As for this being “yet another male-only one day tournament”, last term the 3 one-day tournaments were Dodgeball (mixed), Handball (mixed) and Women’s 6 a side football (hopefully, another one next term as there was so much interest). This term it has been Swimming (mixed), Cross country (mixed) and now obviously Men’s 10s rugby.

    There has not been a 6-a-side mens football or Futsal tournament put on, There may be a Futsal tournament next term, but that is because Futsal is a different game to football and a very active Sports club that want to promote their sport at a college level. Something, we as a committee are keen to do.

    You seem very enthusiastic in one day tournaments, if you have more brilliant ideas for them then please email me ([email protected]). I await your ideas with a great deal of anticipation.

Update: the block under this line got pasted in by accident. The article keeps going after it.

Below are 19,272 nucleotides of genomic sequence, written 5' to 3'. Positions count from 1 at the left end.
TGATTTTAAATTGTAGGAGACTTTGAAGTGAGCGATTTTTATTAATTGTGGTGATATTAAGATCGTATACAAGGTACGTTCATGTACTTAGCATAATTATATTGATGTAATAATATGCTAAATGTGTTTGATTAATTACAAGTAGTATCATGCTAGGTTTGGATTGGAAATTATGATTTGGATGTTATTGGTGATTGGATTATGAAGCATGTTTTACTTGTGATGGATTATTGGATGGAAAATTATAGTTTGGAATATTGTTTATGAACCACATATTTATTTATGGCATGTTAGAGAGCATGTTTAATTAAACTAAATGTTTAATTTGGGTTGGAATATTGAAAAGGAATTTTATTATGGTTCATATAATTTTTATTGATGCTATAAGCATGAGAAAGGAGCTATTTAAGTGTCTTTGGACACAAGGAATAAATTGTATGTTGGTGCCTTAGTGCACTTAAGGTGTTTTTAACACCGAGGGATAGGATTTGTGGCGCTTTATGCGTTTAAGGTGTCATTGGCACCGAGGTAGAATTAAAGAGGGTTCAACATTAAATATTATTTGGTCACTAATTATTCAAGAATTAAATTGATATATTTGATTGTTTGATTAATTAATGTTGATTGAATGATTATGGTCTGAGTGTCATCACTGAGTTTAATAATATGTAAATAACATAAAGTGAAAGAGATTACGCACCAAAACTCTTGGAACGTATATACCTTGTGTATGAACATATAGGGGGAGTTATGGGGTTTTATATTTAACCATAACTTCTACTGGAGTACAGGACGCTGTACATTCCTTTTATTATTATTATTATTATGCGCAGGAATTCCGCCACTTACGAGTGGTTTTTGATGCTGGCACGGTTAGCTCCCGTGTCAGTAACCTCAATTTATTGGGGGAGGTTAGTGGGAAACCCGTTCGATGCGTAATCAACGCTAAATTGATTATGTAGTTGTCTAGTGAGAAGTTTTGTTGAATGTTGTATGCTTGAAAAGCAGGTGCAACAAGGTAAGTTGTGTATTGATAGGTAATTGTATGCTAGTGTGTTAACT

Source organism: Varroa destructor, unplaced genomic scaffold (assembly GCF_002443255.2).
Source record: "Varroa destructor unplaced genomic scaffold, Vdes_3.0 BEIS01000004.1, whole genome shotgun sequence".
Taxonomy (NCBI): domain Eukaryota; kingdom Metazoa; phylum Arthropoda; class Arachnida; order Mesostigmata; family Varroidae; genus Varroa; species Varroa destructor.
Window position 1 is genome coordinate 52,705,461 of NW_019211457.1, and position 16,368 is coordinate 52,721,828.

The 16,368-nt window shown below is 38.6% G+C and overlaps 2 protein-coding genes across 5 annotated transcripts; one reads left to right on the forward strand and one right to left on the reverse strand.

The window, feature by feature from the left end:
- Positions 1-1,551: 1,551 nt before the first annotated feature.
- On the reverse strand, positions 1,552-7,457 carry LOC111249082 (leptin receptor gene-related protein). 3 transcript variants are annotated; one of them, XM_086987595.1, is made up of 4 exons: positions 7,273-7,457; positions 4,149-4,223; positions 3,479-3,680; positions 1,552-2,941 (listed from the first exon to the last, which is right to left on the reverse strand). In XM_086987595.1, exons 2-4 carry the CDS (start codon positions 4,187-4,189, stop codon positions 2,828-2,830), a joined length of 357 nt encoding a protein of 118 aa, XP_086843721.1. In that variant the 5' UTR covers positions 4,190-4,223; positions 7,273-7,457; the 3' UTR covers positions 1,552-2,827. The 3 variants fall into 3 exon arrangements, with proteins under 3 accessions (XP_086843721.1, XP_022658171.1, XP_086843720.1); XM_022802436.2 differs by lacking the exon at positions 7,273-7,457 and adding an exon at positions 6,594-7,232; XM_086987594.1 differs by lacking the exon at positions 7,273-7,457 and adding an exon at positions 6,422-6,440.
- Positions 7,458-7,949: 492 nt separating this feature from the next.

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  8. No mention of Halifax? Word on the street is they’re drafting in some decent uni players to make numbers…

    Not that its gonna make a difference. Moneys gotta be on Derwent. Their freshers ooze quality, charm and good looks.

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  9. I love Guesty’s sarcastic charm. Though on a serious note it is quite nice that he’s taken the time out to reply. I don’t personally feel that having a one-day tournament count for points when it is quite clear that a couple of colleges will struggle for numbers is a great idea but do accept that the event was the will of the many and will be both popular and fun.

    Will there be a one-day Lacrosse tournament maybe?

    And what is wrong with something like bowling or quasar, which can be both competitive and inclusive?

    Oh and I love football and enjoy futsal enough, but christ, that club can’t organise wiping their own arses let alone a one-day tournament.